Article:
The Central Virginian

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Louisa treasurer gets tough on taxes

Posted on Thursday, March 28, 2013 at 9:47 am

Each year the County of Louisa bills out close to $50 million in taxes, but records show $6 million in delinquent taxes still due from 1993 to 2012.

Last year, Henry B. Wash was elected treasurer of Louisa County.  He has made it his mission to collect on those delinquent taxes.

Wash said one of the first things he did when he got into office was to take a look at county employees, members of the boards or committees and anyone who received a check from the county, to ensure their taxes were being paid.

That is when it was discovered school board member, Allen B. Jennings, who represents the Jackson District, is past due on his taxes in the amount of $58,000.

Wash sent out letters to anyone who received a county check and was delinquent on their taxes.  He told them in the letter they had a higher obligation  and should be more current on their taxes than the average citizen.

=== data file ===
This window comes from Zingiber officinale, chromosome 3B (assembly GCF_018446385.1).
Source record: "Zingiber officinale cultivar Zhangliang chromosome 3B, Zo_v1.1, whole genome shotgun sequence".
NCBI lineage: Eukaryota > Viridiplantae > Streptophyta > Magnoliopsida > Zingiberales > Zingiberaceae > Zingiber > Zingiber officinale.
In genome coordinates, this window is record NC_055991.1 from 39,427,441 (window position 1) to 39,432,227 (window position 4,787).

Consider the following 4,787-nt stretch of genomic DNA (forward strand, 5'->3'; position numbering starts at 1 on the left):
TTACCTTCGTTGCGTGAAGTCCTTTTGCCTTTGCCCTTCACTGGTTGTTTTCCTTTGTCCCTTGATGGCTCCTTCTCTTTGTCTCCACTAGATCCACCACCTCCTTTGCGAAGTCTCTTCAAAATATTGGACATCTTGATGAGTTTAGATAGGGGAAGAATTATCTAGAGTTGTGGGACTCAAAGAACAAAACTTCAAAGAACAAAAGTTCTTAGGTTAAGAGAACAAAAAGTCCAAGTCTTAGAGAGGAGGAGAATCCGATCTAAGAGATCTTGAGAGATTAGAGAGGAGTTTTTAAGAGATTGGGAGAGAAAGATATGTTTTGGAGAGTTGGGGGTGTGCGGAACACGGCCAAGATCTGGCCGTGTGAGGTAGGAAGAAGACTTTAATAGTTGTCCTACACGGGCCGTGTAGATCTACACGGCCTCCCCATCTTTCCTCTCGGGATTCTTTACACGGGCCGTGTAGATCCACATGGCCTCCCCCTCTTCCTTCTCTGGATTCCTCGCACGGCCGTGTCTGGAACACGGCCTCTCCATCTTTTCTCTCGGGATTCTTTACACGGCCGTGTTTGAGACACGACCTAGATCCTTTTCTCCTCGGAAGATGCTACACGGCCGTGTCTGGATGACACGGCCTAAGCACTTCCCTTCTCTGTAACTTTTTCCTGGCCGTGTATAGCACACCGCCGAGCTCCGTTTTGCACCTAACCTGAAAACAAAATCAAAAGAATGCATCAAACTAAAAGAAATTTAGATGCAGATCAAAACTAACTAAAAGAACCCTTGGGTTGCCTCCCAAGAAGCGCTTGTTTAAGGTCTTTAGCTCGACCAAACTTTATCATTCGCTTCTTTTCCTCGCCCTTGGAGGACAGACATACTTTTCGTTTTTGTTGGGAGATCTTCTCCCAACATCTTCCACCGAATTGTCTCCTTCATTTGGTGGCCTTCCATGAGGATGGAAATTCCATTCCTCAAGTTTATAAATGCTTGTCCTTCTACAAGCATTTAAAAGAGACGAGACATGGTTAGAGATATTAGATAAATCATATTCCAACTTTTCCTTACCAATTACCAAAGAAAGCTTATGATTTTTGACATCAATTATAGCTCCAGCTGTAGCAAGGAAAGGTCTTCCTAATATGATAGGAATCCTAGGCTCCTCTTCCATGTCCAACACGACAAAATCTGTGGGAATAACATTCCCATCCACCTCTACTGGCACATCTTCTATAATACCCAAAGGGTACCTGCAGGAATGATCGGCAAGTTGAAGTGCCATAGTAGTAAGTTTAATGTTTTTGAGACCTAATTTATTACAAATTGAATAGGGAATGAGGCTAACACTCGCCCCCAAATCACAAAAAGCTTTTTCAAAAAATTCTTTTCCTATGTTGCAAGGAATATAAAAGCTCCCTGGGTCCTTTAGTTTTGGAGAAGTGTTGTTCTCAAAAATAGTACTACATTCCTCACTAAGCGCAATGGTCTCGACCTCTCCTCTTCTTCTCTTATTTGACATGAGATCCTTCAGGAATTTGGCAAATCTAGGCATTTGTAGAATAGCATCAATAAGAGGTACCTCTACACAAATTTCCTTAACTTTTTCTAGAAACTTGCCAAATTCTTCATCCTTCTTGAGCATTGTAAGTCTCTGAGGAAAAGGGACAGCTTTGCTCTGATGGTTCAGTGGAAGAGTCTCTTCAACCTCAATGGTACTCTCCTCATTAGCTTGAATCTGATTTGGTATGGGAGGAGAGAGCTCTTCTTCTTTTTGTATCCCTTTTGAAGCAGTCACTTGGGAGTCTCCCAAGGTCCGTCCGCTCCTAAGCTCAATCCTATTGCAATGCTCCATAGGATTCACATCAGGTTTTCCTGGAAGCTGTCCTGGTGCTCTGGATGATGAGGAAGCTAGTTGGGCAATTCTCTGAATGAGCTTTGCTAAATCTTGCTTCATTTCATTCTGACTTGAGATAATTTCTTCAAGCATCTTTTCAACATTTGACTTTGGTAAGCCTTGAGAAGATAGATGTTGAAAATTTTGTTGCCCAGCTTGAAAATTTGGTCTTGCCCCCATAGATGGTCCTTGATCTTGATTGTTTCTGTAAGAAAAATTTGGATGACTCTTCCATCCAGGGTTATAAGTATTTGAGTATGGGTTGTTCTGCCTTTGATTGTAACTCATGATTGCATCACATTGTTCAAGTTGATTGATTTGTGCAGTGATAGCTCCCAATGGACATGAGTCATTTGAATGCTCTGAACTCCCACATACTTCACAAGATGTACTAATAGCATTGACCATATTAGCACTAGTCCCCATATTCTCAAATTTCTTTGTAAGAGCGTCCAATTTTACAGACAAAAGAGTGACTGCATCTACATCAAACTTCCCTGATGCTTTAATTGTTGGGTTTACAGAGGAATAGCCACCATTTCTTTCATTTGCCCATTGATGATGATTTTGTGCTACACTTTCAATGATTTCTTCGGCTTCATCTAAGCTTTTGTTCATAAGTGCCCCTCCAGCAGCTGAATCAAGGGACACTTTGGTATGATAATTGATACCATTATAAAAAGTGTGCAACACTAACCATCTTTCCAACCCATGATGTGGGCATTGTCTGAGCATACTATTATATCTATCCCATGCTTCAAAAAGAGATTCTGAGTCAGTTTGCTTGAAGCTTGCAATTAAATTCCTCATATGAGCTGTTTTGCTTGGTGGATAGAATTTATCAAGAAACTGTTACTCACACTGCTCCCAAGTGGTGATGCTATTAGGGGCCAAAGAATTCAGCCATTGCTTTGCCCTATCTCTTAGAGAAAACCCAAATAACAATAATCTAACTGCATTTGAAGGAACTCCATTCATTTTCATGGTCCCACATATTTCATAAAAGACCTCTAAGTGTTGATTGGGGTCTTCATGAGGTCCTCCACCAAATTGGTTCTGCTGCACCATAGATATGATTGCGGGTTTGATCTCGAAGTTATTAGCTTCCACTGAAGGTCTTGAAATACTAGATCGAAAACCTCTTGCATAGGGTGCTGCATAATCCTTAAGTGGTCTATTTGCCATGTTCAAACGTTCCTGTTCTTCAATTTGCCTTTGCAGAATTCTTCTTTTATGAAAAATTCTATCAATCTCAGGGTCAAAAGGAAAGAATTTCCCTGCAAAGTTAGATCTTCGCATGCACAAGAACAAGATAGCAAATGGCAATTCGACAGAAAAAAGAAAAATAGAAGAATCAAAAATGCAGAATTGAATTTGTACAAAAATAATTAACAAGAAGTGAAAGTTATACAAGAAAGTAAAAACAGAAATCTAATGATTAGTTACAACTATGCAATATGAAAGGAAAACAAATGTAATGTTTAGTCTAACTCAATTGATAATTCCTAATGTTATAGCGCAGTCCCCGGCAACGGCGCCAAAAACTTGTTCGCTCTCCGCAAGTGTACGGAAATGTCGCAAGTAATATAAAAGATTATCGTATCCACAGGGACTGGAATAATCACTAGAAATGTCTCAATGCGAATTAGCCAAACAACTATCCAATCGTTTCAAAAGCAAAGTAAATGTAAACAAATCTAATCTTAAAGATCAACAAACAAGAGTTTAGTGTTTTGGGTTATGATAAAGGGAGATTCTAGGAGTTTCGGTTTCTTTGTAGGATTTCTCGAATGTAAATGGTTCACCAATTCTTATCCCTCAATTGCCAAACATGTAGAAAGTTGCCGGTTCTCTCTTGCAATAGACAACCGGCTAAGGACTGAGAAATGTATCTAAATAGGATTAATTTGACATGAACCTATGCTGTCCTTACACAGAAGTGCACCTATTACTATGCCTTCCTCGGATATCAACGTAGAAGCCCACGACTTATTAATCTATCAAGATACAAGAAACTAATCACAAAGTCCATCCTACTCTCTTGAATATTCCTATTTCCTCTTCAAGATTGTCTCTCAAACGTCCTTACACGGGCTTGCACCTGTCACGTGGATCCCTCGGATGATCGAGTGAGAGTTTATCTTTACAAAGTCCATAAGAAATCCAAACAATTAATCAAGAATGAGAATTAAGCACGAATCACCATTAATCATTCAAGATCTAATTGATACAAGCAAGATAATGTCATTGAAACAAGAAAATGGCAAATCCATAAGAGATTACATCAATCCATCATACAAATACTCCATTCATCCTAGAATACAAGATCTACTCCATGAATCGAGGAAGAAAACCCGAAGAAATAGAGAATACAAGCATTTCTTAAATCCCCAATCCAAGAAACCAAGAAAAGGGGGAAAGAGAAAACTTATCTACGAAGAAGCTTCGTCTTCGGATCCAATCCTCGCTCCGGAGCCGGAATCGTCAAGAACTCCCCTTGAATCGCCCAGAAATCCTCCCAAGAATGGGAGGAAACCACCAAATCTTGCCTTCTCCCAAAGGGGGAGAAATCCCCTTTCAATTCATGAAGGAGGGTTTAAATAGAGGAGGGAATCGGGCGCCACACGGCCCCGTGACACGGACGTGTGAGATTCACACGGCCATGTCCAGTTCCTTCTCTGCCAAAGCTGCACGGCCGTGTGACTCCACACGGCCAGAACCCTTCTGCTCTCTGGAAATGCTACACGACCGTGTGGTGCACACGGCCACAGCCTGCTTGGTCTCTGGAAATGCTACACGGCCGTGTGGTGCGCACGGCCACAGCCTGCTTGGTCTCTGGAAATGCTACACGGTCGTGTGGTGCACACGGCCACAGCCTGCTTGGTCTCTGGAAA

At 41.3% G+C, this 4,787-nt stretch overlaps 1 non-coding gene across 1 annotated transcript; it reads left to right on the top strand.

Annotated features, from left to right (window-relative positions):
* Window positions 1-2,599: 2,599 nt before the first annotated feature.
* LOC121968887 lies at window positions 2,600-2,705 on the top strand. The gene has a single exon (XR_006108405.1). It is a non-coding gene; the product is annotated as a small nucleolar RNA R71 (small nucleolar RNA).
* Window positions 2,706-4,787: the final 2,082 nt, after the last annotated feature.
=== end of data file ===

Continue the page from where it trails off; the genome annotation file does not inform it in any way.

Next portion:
Wash said the amount was substantial that was owed, but after receiving the letter, many came into his office and set up payment plans.  For those who continued to ignore their delinquent taxes, a wage lien was placed.

When Wash first assumed his office, he spoke with Jennings and got him on a payment plan, not only with Wash’s office, but with the collection agency as well.

Jennings is not up-to-date on either plan, and according to Wash, it has gotten to the point that either Jennings sells his properties to pay the back taxes or the county is going to.

“If Jennings doesn’t pay the taxes in the next 30-60 days, I will start the process for judicial sales of those properties that are not current in order to collect those taxes,” Wash said.

Due to the substantial amount that Jennings owes, Wash feels that Jennings needs more than just a payment plan.

Jennings said he made a payment toward the unpaid taxes a couple of weeks ago and that he has contacted a realtor to sell some properties.

“The calls are promising, effort has been there and I feel good about it,” Jennings said.

To read the entire story, see the March 28 edition of The Central Virginian.